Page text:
Monday, April 3, 2017

Steady acceptance of ‘blockchain technology’

The emergence of the ‘blockchain technology’ is poised to transform the way people transact online. No wonder, companies are hopping on to this break-through technology, which was first introduced by an unknown programmer or group of programmers known by Satoshi Nakamoto in 2008. Blockchain can be used to facilitate peer-to-peer exchange of assets, property, contracts, etc using cryptography. It is a distributed ledger which maintains a list of records called blocks, which comprise a time stamp. This time stamp contains information about a certain transaction taking place (its date and time). This information is subsequently linked to the previous block in the blockchain. Blockchain records are visible to all members of a network and can be easily monitored. These transaction records are protected by a groundbreaking peer-to-peer cryptographic validation. It’s important to mention that data once recorded in a block cannot be altered.

So why is blockchain such a big thing for corporate enterprises? This technology drives transparency in transactions and also provides security to people’s money and data. It also ensures speedier and tamper-proof transactions. Blockchain enables companies to be cost-efficient as they can trim down middle man costs. A report published in CB Insights stated that around $20 billion of middle-man costs is expected to be slashed going forward thanks to this technology. The efficacy of the blockchain technology can be best understood by the fact that it is being steadily embraced by global giants. It is true that the immense potential of blockchain is largely exploited by the financial sector. According to a Deloitte University Press report, 30 of the world’s biggest banks have joined a consortium to build blockchain solutions, and Nasdaq is working on a blockchain-powered private market exchange. We know for a fact that cash transfers can take days, often lack a “received” receipt, and come with fees. This blockchain technology can remove all these shortfalls in the banking system.

The significance of this technology is only accentuated by Nasdaq CEO Bob Greifeld. “Blockchain technology will not only redefine how the exchange system operates but also the global financial economy as a whole.” An IBM report only reinforces this thought. The report says 15% of the global banks will use blockchain by 2017 and another 66% will adopt this technology by 2020. A joint survey conducted by Synechron and TABB Group reveals that 55% of bankers expect blockchain to have a huge impact on the financial services industry over the next ten years.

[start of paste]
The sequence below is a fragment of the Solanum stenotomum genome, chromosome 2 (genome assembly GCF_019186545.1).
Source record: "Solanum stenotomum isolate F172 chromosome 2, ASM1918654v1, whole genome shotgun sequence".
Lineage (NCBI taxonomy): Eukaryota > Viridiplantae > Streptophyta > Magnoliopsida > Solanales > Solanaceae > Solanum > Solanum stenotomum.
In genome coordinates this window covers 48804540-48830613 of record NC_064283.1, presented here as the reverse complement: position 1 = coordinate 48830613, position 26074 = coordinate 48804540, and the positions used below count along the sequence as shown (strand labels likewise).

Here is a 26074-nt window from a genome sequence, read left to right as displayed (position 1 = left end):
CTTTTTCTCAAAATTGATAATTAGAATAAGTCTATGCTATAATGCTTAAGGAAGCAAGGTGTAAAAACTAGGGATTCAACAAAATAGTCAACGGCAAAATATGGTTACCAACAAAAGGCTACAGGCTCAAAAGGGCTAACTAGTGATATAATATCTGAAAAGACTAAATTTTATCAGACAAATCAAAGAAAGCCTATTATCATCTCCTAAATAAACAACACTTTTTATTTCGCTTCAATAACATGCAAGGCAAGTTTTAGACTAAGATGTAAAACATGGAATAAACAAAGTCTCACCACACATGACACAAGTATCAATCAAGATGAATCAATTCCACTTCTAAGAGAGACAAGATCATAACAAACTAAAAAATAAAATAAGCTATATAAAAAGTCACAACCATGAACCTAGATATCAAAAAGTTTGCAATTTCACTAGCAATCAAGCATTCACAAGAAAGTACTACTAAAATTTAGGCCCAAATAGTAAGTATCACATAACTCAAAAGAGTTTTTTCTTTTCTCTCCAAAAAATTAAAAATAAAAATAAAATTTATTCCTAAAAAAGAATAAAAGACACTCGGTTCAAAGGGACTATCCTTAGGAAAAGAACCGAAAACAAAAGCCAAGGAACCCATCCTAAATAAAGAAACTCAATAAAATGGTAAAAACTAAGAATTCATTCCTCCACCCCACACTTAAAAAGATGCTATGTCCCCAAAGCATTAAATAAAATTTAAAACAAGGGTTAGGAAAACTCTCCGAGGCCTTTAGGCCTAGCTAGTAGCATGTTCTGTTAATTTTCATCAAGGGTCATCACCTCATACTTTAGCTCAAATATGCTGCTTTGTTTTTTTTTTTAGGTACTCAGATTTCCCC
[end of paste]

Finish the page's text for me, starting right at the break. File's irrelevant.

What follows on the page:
Other industries are steadily adopting blockchain as well. Microsoft has deployed a cloud-based blockchain-as-a-service. IBM offered blockchain-as-a-service in logistics space, tracking food products as they move from farms and factories to store shelves. The blockchain ledger can record a product’s location, temperature, etc using tags and sensors. Blockchain can secure intellectual property and creative digital products like music and images. Further, IBM and Samsung have offered a proof-of-concept built partly using Ethereum, a blockchain-base framework, to demonstrate how blockchain can support Internet of Things (IoT) applications by supporting transaction processing devices. The distributed nature of the ledger can drive coordination among multiple devices. Even the government authorities are excited about this technology – the British government is even mulling incorporating blockchain into their student loan payments.

Interestingly, global players are upbeat about blockchain but investments in this technology have dipped this year. According to CoinDesk’s latest quarterly research report, $376 million were raised this year, which is 17% less than the amount raised in the year-ago period. It is possible that companies are not doubting the effectiveness of this technology but are only adopting a wait-and-watch approach, probably taking their own time to see where this technology can be of help in carrying out their day-to-day transactions.

Blockchain poised to rule the roost

Although the blockchain technology will go a long way in automating peer-to-peer value transfer, it is not free from vulnerabilities. Human fraud, double spending, compromise of wallets, servers, and even the possibility of an attack against the crypto are areas the blockchain application must address.

There is no denying the fact that blockchain is here to stay and will transform the way companies conduct day-to-day transactions. Companies are looking at ways to remain cost-effective and improve performance efficiency, and blockchain is an ideal application to cater to their needs.
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